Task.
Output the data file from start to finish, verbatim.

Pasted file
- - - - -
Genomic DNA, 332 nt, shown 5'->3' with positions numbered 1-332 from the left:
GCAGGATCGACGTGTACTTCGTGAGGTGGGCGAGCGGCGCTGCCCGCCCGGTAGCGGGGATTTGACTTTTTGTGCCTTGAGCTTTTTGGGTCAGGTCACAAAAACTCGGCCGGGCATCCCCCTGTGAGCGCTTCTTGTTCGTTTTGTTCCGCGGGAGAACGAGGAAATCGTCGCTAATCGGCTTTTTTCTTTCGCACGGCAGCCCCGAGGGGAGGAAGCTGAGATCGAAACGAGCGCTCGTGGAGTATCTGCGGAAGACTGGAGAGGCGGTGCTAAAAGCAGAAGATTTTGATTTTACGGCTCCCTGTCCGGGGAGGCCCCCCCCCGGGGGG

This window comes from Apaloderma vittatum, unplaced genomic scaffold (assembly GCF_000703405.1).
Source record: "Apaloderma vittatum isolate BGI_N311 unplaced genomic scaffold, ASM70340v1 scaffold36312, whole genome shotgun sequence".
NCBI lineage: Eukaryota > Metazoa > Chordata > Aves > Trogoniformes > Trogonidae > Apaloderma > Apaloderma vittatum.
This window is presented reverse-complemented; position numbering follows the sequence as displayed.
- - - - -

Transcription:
Genomic DNA, 332 nt, shown 5'->3' with positions numbered 1-332 from the left:
GCAGGATCGACGTGTACTTCGTGAGGTGGGCGAGCGGCGCTGCCCGCCCGGTAGCGGGGATTTGACTTTTTGTGCCTTGAGCTTTTTGGGTCAGGTCACAAAAACTCGGCCGGGCATCCCCCTGTGAGCGCTTCTTGTTCGTTTTGTTCCGCGGGAGAACGAGGAAATCGTCGCTAATCGGCTTTTTTCTTTCGCACGGCAGCCCCGAGGGGAGGAAGCTGAGATCGAAACGAGCGCTCGTGGAGTATCTGCGGAAGACTGGAGAGGCGGTGCTAAAAGCAGAAGATTTTGATTTTACGGCTCCCTGTCCGGGGAGGCCCCCCCCCGGGGGG

This window comes from Apaloderma vittatum, unplaced genomic scaffold (assembly GCF_000703405.1).
Source record: "Apaloderma vittatum isolate BGI_N311 unplaced genomic scaffold, ASM70340v1 scaffold36312, whole genome shotgun sequence".
NCBI lineage: Eukaryota > Metazoa > Chordata > Aves > Trogoniformes > Trogonidae > Apaloderma > Apaloderma vittatum.
This window is presented reverse-complemented; position numbering follows the sequence as displayed.